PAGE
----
Learning to drive is a teenage rite of passage for most, and more life-changing than earlier stages like riding a bike. Up until that point, there was a tendency to stay close to home, since if you rode too far, you had to make sure you could still get home before dark. It’s the first real taste of freedom and independence, allowing young adults to get away from their parental home (and parental supervision).
Across most of the country, kids get their learners’ permits around age 15, and start getting some minimal practice in a parking lot with their parent sitting in the right-hand passenger seat, gripping the armrest, both hands on the dash, and pushing down on an imaginary brake pedal while trying to persuade their teenager that they have every confidence in their kids’ ability to avoid killing them both.
Back in 1970s Indiana, kids entered the age of mobility with differing levels of skill. Some kids had been driving tractors and farm trucks since they were able to reach the pedals and see over the steering wheel, while others hadn’t even been allowed to sit in the front seat yet. Still, another group had never even ridden in a car facing forward, since they were relegated to the rear-facing jump seat in the back of the station wagon, minivans still being a decade away.
The first stage of independence was to get that all-important learners’ permit. Some parents signed off with no qualms, while others put grades or other accomplishment as a pre-requisite to getting that Golden Ticket. I still remember standing in line with my Mom at the Kokomo BMV, which at the time was in a non-descript brick building in an industrial section of town. She reminded me that I needed to be on my best behavior for the next six months if I were to get my license.
To give kids a baseline of safety and automotive skill, we all had to go training that consisted of a certain number of classroom hours, followed by behind-the-wheel instruction. If you passed the class, and got the OK from your driving instructor, 30 days after your 16th birthday, you were allowed to take the exam – but first, you had to get through Drivers Ed.
The classroom part was simple enough – cram 200 kids in a large lecture hall and tell them the basics of road signs, speed limits and legal requirements. Sounds easy, but this was 200 hormonal adolescents eager to get on the road, so the teachers had their hands full.
When you get that many kids together, pranks will ensue. A large lecture hall just begged for paper airplane competitions. One kid could imitate the sound of a dripping pipe, which would drive the teacher crazy trying to locate the leak, or at least the sound. One time, I brought a whoopee cushion to class, and we had a gas (pardon the pun) slipping it under unsuspecting students until the teacher took it away.
To impart the gravity of the responsibility we were about to take on, part of the class involved watching a movie on traffic safety. Now, this wasn’t some Hollywood production or ABC After School Special on the importance of keeping your hands at 10 and 2. It was a film (from 1959!) by the Ohio State Patrol called “Signal 30”, which featured funereal music and a somber narrator about the dangers of the highway.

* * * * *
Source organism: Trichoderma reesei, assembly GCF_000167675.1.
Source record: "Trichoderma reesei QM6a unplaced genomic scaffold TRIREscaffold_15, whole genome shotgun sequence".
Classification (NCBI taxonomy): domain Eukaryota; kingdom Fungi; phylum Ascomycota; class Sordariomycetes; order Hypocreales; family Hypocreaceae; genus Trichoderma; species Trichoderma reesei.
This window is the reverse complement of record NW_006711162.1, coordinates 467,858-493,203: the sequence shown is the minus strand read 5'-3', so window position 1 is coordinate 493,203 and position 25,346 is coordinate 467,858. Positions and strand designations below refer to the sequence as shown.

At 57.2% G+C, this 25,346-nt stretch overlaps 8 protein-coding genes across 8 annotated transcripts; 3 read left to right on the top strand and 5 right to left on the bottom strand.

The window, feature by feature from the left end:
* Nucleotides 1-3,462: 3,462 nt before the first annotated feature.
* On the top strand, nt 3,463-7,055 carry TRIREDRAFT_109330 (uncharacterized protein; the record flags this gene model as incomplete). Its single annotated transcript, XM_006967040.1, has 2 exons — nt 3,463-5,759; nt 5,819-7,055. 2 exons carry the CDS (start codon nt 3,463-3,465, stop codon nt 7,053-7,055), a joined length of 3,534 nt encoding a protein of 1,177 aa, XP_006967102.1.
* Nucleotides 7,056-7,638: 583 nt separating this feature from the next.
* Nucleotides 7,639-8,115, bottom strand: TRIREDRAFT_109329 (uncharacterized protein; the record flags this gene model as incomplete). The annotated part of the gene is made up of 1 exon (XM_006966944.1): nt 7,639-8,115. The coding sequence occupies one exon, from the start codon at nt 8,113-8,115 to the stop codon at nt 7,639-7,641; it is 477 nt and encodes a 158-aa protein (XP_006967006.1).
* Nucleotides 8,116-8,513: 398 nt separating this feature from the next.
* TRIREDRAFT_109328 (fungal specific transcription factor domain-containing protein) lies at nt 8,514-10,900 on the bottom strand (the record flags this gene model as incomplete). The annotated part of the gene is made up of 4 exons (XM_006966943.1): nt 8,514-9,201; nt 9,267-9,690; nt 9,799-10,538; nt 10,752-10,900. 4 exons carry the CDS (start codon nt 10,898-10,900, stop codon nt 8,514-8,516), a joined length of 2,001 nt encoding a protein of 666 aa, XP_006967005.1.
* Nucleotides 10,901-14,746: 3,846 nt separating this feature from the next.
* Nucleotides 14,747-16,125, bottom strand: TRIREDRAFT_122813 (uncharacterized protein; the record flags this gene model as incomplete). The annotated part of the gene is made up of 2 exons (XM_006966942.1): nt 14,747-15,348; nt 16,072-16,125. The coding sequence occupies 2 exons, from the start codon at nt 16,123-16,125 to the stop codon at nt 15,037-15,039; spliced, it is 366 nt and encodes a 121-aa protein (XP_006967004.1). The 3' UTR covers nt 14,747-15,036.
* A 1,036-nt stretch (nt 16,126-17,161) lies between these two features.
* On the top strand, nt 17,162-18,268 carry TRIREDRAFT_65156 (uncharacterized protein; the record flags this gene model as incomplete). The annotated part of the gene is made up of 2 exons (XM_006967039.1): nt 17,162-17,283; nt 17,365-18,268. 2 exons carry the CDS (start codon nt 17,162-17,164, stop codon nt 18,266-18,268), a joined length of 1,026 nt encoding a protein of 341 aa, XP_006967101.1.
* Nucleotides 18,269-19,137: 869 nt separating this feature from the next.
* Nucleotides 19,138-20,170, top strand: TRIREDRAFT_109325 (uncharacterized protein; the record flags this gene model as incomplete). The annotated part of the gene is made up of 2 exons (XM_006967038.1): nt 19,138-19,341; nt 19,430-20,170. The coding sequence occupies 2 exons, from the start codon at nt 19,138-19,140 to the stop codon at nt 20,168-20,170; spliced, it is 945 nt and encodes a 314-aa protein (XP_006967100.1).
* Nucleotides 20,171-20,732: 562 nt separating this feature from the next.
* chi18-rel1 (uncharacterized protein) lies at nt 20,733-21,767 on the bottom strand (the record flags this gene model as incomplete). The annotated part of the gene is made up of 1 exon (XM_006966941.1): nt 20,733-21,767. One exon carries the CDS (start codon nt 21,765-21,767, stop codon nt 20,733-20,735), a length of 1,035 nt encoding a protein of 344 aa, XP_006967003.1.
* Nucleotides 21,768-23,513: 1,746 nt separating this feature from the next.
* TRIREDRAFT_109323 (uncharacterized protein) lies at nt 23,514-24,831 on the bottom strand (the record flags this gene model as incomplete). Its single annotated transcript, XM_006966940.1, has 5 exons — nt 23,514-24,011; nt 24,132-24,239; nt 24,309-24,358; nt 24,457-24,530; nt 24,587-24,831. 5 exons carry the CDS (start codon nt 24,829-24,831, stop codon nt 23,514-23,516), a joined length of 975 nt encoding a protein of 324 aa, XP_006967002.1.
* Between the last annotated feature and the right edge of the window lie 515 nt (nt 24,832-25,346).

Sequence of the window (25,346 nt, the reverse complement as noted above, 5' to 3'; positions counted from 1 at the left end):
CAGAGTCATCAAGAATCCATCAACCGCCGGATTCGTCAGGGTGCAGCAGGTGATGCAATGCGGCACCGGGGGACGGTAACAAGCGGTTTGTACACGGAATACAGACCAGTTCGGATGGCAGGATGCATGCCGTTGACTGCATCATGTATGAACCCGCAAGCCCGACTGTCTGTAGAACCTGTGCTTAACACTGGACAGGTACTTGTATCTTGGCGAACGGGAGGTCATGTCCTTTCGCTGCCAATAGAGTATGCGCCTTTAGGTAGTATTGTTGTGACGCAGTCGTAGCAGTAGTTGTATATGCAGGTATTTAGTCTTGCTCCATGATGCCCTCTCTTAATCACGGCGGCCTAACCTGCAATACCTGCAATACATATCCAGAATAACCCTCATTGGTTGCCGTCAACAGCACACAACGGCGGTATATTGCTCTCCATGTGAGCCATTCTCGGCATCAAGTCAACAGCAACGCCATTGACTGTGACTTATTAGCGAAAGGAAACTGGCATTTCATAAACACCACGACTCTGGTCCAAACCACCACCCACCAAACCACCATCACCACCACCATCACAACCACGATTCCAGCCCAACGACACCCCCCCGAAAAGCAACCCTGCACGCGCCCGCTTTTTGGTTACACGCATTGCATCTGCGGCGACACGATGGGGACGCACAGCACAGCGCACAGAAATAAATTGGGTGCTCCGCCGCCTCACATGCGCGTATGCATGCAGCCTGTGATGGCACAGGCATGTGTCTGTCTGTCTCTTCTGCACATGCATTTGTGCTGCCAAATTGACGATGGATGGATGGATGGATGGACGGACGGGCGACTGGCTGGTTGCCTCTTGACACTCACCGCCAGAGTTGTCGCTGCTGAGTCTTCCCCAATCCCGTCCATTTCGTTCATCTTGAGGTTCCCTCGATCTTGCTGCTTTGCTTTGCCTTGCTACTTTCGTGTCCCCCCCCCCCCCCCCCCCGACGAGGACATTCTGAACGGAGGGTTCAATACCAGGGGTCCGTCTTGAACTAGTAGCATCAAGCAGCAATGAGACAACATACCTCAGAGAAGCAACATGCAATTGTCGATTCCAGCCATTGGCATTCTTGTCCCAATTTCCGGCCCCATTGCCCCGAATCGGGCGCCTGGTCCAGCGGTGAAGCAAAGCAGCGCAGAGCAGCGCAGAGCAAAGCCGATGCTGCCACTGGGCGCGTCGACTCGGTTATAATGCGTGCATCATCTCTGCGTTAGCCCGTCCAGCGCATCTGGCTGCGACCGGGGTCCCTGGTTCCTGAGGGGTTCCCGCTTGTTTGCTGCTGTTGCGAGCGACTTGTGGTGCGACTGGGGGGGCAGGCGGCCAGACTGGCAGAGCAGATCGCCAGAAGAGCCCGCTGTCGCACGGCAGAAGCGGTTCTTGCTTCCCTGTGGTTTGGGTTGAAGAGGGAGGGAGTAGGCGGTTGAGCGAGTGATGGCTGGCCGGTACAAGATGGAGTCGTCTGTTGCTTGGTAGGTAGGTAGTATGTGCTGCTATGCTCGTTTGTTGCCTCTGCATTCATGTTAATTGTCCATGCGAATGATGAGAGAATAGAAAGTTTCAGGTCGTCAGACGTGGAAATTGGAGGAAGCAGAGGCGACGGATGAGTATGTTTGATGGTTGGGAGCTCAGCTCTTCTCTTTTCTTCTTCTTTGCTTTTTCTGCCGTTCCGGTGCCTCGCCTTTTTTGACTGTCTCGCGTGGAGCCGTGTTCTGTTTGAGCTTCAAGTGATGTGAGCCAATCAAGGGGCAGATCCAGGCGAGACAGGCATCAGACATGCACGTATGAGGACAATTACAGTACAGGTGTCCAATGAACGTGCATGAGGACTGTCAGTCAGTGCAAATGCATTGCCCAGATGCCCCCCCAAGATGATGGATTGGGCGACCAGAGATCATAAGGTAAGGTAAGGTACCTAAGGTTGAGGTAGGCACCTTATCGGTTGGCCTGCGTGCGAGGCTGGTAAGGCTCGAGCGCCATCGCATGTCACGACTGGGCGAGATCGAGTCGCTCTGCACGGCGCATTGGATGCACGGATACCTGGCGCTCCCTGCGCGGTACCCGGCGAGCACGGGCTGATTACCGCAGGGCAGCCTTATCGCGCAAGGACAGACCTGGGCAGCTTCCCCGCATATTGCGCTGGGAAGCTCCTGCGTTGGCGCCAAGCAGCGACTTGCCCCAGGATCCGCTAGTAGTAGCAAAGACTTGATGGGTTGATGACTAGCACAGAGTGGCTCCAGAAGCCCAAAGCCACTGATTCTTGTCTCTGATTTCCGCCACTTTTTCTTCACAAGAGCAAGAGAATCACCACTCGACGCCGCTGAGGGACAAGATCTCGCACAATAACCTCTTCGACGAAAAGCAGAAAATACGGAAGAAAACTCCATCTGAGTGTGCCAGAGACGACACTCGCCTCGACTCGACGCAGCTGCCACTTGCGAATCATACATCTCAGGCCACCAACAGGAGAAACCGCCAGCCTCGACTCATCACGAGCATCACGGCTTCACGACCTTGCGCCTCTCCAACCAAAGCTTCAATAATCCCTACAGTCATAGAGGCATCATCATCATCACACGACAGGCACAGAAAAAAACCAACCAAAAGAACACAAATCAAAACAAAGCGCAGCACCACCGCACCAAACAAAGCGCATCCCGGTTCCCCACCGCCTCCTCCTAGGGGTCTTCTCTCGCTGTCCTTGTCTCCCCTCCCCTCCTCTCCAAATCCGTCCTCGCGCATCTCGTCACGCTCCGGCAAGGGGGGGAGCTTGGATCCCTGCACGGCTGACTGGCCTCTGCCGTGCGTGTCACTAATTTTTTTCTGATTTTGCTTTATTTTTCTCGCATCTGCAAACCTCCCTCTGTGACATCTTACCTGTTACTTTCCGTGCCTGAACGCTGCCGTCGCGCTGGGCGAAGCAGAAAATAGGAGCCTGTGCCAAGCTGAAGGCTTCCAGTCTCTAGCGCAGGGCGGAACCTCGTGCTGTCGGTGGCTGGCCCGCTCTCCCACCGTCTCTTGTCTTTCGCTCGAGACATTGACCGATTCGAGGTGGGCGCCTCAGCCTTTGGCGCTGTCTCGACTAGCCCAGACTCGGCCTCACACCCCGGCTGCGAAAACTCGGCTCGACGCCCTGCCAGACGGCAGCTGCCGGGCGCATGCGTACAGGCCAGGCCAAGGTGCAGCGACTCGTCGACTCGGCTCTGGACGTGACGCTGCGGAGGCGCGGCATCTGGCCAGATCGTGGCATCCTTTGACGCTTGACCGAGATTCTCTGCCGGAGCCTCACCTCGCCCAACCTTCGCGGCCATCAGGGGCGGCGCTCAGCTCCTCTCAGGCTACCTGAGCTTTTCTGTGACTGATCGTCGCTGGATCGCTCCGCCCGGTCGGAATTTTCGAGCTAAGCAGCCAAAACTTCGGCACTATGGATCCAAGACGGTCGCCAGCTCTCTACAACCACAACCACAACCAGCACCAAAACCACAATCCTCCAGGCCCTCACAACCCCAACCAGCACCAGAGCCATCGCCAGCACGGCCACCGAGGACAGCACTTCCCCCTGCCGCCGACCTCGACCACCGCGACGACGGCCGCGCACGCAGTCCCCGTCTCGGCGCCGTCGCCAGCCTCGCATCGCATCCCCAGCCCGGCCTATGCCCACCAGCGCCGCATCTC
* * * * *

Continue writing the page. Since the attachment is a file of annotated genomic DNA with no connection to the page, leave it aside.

I guess, back in the 1950s and 60s, the Ohio State Patrol had a film crew that tagged along whenever there was a highway fatality, and recorded an up-close documentary of traffic accidents, complete with the dead bodies still in (or out) of the vehicles. It was meant to shock, and it did. As I watched the movie, I thought everything was OK, until someone next to me said, “Man, are you OK?” I hadn’t realized that, while watching the movie, I was starting to sweat….and started turning about 3 shades of green.
Once I realized what was happening, it was everything I could do to not call attention to myself, but as my hands got clammy and my mouth started watering, I knew it was a losing battle. It wasn’t a question of whether I was going to get sick, it was only a question of where. As yet another full-color accident displayed on the movie screen, I knew I was a goner. I got up, struggled down the row of kids, stepped over feet as best I could, and when I cleared the row, strode down the aisle, into the hall, and straight to the boys’ room.
Once I got into the restroom, I went straight for the nearest stall, hit my knees, and bowed to the porcelain god. After losing breakfast (and lunch), I staggered to my feet, pulled myself along the wall and stood at the sink, looking whiter than the inside of a Twinkie. I splashed my face with cold water, and after a few minutes, felt strong enough to return to face my classmates.
There is no way to ‘sneak’ into a classroom of 200 teenagers. I pulled the door open, strode forward, and tried to take the most direct route to my seat. As I walked, looking down, a smattering of applause broke out until the teacher shushed the disruption. I sat down in my seat, feeling the warmth of embarrassment bring some color back to my face. The kid next to me leaned over and whispered, “we were taking bets as to whether you’d make it or blow chunks before you hit the hallway.”
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